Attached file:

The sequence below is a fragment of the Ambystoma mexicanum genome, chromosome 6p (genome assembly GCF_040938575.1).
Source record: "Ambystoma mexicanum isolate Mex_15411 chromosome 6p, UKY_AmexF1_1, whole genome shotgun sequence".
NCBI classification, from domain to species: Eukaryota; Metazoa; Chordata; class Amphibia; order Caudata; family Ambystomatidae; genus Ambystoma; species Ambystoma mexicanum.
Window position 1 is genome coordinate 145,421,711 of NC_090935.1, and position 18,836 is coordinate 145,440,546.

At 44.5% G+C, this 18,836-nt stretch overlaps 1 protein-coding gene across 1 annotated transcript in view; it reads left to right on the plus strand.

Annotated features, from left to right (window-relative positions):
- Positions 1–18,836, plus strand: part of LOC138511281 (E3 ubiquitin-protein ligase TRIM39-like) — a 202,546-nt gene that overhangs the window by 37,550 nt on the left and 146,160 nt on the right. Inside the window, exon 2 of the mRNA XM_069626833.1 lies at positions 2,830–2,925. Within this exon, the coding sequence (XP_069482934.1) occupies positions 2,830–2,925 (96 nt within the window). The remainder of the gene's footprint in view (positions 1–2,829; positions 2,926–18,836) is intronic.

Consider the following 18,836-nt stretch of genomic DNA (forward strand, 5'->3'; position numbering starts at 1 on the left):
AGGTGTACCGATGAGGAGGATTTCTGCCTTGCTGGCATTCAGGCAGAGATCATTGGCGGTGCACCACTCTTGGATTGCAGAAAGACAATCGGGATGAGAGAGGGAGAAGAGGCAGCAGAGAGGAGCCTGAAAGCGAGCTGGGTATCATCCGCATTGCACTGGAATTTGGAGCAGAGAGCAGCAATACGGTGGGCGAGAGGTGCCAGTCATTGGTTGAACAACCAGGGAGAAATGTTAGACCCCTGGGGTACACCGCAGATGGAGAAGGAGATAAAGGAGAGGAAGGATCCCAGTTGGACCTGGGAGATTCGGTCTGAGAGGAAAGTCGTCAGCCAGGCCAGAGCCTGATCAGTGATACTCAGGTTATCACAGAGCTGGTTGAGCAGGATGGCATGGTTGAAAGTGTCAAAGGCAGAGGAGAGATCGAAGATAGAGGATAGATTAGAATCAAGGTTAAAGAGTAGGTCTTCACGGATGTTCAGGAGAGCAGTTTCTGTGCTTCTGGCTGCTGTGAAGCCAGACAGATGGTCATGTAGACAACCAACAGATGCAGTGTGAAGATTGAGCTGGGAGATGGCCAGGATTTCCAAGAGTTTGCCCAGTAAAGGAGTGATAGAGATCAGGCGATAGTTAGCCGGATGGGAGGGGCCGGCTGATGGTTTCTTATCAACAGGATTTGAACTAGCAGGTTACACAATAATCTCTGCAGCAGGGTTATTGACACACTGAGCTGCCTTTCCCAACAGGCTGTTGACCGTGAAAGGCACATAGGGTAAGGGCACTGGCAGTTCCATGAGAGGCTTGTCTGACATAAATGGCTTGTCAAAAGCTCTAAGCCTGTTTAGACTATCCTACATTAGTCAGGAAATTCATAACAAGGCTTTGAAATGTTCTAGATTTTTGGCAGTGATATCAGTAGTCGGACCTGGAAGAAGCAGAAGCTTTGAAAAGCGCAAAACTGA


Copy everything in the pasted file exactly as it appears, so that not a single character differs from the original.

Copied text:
The sequence below is a fragment of the Ambystoma mexicanum genome, chromosome 6p (genome assembly GCF_040938575.1).
Source record: "Ambystoma mexicanum isolate Mex_15411 chromosome 6p, UKY_AmexF1_1, whole genome shotgun sequence".
NCBI classification, from domain to species: Eukaryota; Metazoa; Chordata; class Amphibia; order Caudata; family Ambystomatidae; genus Ambystoma; species Ambystoma mexicanum.
Window position 1 is genome coordinate 145,421,711 of NC_090935.1, and position 18,836 is coordinate 145,440,546.

At 44.5% G+C, this 18,836-nt stretch overlaps 1 protein-coding gene across 1 annotated transcript in view; it reads left to right on the plus strand.

Annotated features, from left to right (window-relative positions):
- Positions 1–18,836, plus strand: part of LOC138511281 (E3 ubiquitin-protein ligase TRIM39-like) — a 202,546-nt gene that overhangs the window by 37,550 nt on the left and 146,160 nt on the right. Inside the window, exon 2 of the mRNA XM_069626833.1 lies at positions 2,830–2,925. Within this exon, the coding sequence (XP_069482934.1) occupies positions 2,830–2,925 (96 nt within the window). The remainder of the gene's footprint in view (positions 1–2,829; positions 2,926–18,836) is intronic.

Consider the following 18,836-nt stretch of genomic DNA (forward strand, 5'->3'; position numbering starts at 1 on the left):
AGGTGTACCGATGAGGAGGATTTCTGCCTTGCTGGCATTCAGGCAGAGATCATTGGCGGTGCACCACTCTTGGATTGCAGAAAGACAATCGGGATGAGAGAGGGAGAAGAGGCAGCAGAGAGGAGCCTGAAAGCGAGCTGGGTATCATCCGCATTGCACTGGAATTTGGAGCAGAGAGCAGCAATACGGTGGGCGAGAGGTGCCAGTCATTGGTTGAACAACCAGGGAGAAATGTTAGACCCCTGGGGTACACCGCAGATGGAGAAGGAGATAAAGGAGAGGAAGGATCCCAGTTGGACCTGGGAGATTCGGTCTGAGAGGAAAGTCGTCAGCCAGGCCAGAGCCTGATCAGTGATACTCAGGTTATCACAGAGCTGGTTGAGCAGGATGGCATGGTTGAAAGTGTCAAAGGCAGAGGAGAGATCGAAGATAGAGGATAGATTAGAATCAAGGTTAAAGAGTAGGTCTTCACGGATGTTCAGGAGAGCAGTTTCTGTGCTTCTGGCTGCTGTGAAGCCAGACAGATGGTCATGTAGACAACCAACAGATGCAGTGTGAAGATTGAGCTGGGAGATGGCCAGGATTTCCAAGAGTTTGCCCAGTAAAGGAGTGATAGAGATCAGGCGATAGTTAGCCGGATGGGAGGGGCCGGCTGATGGTTTCTTATCAACAGGATTTGAACTAGCAGGTTACACAATAATCTCTGCAGCAGGGTTATTGACACACTGAGCTGCCTTTCCCAACAGGCTGTTGACCGTGAAAGGCACATAGGGTAAGGGCACTGGCAGTTCCATGAGAGGCTTGTCTGACATAAATGGCTTGTCAAAAGCTCTAAGCCTGTTTAGACTATCCTACATTAGTCAGGAAATTCATAACAAGGCTTTGAAATGTTCTAGATTTTTGGCAGTGATATCAGTAGTCGGACCTGGAAGAAGCAGAAGCTTTGAAAAGCGCAAAACTGA